New York Ebola Patient Craig Spencer Enters Next Phase Of Illness
A doctor in New York City who was diagnosed with Ebola received a plasma transfusion from Nancy Writebol, an aid worker who contracted the deadly disease in Africa and survived.
Dr. Craig Spencer, who recently returned from treating Ebola patients in Africa with Doctors Without Borders and was diagnosed in New York Thursday, received the transfusion at Manhattan’s Bellevue Hospital Friday, the hospital said in a statement. The Christian organization that Writebol worked with, SIM, confirmed the donation Saturday.
“I am praying for Dr. Spencer’s recovery and am happy to be able to donate blood,” Writebol said.
Transfusions of blood from survivors have been used to help treat Ebola patients Ashoka Mukpo and Dr. Rick Sacra, both of whom recovered from the disease which has killed more than 4,900 people in Liberia, Guinea and Sierra Leone.
Bellevue said Saturday that Spencer, 33, is “entering the next phase of his illness” as expected, which is the appearance of gastrointestinal symptoms, but said he was awake and communicating. His fiancée was placed in the hospital after Spencer was diagnosed, but she was to return home Saturday evening where she will remain under quarantine.
Other questions about ebola maybe you are interested:
How many Ebola patients have been treated outside of West Africa?
At least 18 cases have been treated in Europe and the United States. Many involved health and aid workers who contracted Ebola in West Africa and were transported back to their home country for treatment. A doctor in New York City, who had recently been working with Doctors Without Borders in Guinea, tested positive for the Ebola virus on Oct. 23. Cases shown below are compiled from reports by the C.D.C., the World Health Organization, Doctors Without Borders and other official agencies.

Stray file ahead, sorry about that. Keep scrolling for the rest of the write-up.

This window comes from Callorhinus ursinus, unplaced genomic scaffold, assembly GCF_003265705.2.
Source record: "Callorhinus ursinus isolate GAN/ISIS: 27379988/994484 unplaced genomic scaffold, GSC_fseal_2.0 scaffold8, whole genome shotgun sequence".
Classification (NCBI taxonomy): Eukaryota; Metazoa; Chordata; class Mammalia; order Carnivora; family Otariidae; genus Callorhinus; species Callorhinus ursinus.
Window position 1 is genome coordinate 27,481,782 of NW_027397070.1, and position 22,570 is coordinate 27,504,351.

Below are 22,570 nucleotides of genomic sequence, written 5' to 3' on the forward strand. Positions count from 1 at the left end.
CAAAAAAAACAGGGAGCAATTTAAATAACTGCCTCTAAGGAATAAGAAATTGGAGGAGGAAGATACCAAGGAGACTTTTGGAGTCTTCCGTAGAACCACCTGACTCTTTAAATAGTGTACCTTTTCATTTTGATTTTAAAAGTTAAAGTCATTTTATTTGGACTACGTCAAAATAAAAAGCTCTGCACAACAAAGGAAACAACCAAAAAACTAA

How many health care workers have contracted Ebola?
More than 400 health care workers in West Africa have been infected with Ebola during the current outbreak, and 233 had died as of Oct. 8. The W.H.O. said that the high rates of infection among medical workers could be attributed to shortages or improper use of protective equipment; not enough medical personnel; and long working hours in isolation wards.
What is the United States doing to make sure that Ebola does not spread?
New screening protocols have begun at five U.S. airports: Kennedy International, Washington Dulles International, O’Hare International, Hartsfield-Jackson International and Newark Liberty International. Travelers from West Africa have their temperatures taken and are questioned about their possible exposure to Ebola.The C.D.C. has also announced that a site manager would be sent immediately to any U.S. hospital treating Ebola patients to oversee all aspects of infection control, including making sure that health officials properly remove protection gear.
How many people have been infected in Africa?
More than 8,900 people in Guinea, Liberia, Nigeria, Senegal and Sierra Leone have contracted Ebola since March, according to the World Health Organization, making this the biggest outbreak on record.More than 4,400 people have died.
Where is the outbreak?
The disease continues to spread in Guinea, Liberia and Sierra Leone. The C.D.C. said on Sept. 30 that Nigeria appeared to have contained its outbreak.